Patients who experience anxiety and depression after being diagnosed with advanced lung cancer are more likely to die sooner, according to new research from the University of British Columbia and BC Cancer Agency.
The study, published this month in the Journal of Pain and Symptom Management, is among the first to examine the effect of anxiety and depression on survival rates for lung cancer patients. The findings build on similar previous research looking at breast cancer patients, further deepening scientists’ understanding of the effect of psychosocial factors on survival rates for patients diagnosed with cancer.
“The question of whether anxiety and depression affect survival in cancer patients has been of interest to scientists for decades, but long-term research has been limited,” said Andrea Vodermaier, the study’s lead author and postdoctoral research fellow in the UBC department of psychology. “Our study confirms that there is indeed a link for lung cancer patients, and that it’s important for health-care providers to treat not only their tumour but also focus on the full emotional experience of the patient.”
For the study, researchers followed 684 patients undergoing treatment at the BC Cancer Agency in Vancouver and Surrey. The patients were all recently diagnosed with stage three non-small cell lung cancer, a common type of lung cancer with a poor survival rate of only 30 to 46 per cent after one year.
Patients completed a psychological screening questionnaire that asked about anxiety and depression symptoms. After controlling for factors including age, sex, ethnicity, type of tumour and treatment, researchers found that those who reported feeling anxious and depressed after diagnosis had a shorter length of survival. While the effect was small, the researchers were able to document it because of the large patient sample and controlled method.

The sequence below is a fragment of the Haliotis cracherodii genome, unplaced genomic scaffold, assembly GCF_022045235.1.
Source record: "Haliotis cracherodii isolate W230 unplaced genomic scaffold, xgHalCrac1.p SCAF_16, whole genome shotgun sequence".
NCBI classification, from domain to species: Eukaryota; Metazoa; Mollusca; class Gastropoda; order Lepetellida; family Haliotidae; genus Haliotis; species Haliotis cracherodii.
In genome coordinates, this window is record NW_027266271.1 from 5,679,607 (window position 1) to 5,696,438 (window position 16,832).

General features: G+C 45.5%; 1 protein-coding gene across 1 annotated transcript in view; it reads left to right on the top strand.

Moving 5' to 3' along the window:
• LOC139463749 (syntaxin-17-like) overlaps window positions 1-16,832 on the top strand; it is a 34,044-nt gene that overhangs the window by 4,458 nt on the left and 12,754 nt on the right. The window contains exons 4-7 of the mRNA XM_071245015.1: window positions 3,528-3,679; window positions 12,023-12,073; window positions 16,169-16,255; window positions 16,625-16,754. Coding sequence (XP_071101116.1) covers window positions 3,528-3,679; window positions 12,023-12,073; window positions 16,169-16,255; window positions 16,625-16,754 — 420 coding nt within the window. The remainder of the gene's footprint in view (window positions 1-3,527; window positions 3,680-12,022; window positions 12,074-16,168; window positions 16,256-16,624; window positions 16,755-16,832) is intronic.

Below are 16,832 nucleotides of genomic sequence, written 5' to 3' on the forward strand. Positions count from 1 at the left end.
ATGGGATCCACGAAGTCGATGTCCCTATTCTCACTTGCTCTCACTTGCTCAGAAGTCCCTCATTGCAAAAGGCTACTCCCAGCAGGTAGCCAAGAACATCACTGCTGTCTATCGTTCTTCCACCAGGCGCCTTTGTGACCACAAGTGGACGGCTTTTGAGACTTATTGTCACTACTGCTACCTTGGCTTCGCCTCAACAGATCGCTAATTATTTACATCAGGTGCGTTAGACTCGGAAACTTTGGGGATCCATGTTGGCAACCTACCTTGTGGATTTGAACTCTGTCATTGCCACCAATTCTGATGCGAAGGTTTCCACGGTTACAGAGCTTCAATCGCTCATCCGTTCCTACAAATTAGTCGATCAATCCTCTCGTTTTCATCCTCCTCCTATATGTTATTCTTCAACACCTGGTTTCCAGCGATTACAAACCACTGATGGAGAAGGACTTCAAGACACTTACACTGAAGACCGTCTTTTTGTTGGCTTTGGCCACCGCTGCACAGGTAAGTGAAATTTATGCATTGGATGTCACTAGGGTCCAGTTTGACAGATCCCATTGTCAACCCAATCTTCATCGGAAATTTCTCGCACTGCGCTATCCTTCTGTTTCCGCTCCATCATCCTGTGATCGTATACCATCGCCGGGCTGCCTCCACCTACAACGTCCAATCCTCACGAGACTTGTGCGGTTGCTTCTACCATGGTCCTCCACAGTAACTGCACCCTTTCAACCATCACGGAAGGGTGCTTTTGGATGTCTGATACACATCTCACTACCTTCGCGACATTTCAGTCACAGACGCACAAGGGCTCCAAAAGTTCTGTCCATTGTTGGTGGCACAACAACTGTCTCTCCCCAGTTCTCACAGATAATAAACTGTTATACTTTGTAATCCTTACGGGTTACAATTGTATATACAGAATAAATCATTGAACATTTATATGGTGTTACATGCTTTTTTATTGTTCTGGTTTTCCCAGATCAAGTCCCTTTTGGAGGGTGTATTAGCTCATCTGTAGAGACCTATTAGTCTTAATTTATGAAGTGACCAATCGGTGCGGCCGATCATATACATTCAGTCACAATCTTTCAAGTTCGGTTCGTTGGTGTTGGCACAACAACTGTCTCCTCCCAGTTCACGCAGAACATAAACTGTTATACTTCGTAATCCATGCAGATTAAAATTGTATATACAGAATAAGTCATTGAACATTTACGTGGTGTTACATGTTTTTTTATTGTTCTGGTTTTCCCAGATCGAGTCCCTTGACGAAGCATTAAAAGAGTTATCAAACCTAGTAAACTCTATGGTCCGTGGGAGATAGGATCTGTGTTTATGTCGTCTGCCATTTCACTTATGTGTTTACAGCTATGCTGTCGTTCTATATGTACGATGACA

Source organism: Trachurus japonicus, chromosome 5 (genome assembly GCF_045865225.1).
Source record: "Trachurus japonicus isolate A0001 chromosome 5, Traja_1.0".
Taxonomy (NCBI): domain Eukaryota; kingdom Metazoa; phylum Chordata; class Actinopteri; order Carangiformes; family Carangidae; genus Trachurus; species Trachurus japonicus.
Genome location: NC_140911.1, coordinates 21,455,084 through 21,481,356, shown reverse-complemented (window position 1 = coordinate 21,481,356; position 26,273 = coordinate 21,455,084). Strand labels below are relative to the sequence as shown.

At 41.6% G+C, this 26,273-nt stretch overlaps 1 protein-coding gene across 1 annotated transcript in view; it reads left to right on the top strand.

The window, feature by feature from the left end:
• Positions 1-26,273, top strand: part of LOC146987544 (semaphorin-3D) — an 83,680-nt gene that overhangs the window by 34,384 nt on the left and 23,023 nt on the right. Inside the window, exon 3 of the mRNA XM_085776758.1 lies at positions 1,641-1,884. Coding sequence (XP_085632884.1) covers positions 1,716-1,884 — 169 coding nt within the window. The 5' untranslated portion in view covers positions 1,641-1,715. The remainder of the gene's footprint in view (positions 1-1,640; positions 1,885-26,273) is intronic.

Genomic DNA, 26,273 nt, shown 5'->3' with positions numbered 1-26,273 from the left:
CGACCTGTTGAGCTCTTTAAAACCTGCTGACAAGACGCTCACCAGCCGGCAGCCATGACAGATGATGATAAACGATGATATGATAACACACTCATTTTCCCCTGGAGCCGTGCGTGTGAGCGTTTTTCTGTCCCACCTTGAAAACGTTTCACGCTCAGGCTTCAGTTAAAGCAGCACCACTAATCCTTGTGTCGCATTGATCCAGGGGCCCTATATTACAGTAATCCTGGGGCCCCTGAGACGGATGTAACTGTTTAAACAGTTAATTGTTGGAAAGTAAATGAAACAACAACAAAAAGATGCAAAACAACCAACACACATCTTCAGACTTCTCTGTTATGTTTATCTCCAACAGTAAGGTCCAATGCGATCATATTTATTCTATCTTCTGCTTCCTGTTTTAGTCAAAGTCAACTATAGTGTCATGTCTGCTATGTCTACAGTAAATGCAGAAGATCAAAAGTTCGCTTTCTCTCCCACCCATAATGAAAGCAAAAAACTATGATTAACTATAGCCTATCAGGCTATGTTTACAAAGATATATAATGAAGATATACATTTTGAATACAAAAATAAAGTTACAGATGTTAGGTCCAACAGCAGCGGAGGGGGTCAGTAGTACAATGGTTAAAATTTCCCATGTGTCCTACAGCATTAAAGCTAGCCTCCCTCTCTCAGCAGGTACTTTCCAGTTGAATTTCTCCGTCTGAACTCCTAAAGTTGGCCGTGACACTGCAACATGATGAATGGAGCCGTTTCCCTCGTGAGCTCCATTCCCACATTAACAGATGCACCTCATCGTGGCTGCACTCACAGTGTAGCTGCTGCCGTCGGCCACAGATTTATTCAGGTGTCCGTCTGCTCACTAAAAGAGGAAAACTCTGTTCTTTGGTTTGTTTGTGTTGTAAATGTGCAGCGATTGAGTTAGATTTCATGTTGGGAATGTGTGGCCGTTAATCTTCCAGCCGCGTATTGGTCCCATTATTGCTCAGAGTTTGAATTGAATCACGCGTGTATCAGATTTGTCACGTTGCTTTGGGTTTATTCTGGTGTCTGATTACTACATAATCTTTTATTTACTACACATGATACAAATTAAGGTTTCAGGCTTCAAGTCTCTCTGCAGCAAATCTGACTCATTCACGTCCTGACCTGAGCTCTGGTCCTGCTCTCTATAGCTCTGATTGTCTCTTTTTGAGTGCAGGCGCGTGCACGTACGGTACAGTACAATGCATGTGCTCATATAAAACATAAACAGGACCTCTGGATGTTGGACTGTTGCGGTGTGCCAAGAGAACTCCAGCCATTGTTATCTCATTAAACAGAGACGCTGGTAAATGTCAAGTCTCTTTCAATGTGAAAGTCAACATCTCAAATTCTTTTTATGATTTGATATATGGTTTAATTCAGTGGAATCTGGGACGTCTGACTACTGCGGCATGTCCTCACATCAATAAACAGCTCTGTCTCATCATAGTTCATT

Although the research shows a link between anxiety and depression and lung cancer survival rates, the findings cannot assess whether high anxiety or depression directly caused these worse outcomes, said senior author Dr. Robert Olson, associate professor with the Northern Medical Program, division head of radiation oncology and developmental radiotherapeutics at UBC, and department head of radiation oncology at the BC Cancer Agency’s Centre for the North in Prince George, B.C.
“It is likely that other unmeasured factors that correlate with high anxiety and depression, such as less social support, could play a role,” said Olson. “However, the relationship that we found is significant, and certainly worth further exploration into whether interventions to improve anxiety and depression in lung cancer patients can improve survival rates.”
An important limitation for the study is that no data was available on whether the patients continued smoking after diagnosis. It is known that a significant proportion of lung cancer patients continue smoking or are unsuccessful trying to quit, and this struggle could also have affected their level of anxiety or depression, according to the researchers.
The researchers are now looking at the long-term effect of psychosocial factors on survival rates for patients with prostate cancer.
The study was co-authored by UBC psychology professor Wolfgang Linden and Dr. Sarah Lucas at the BC Cancer Agency.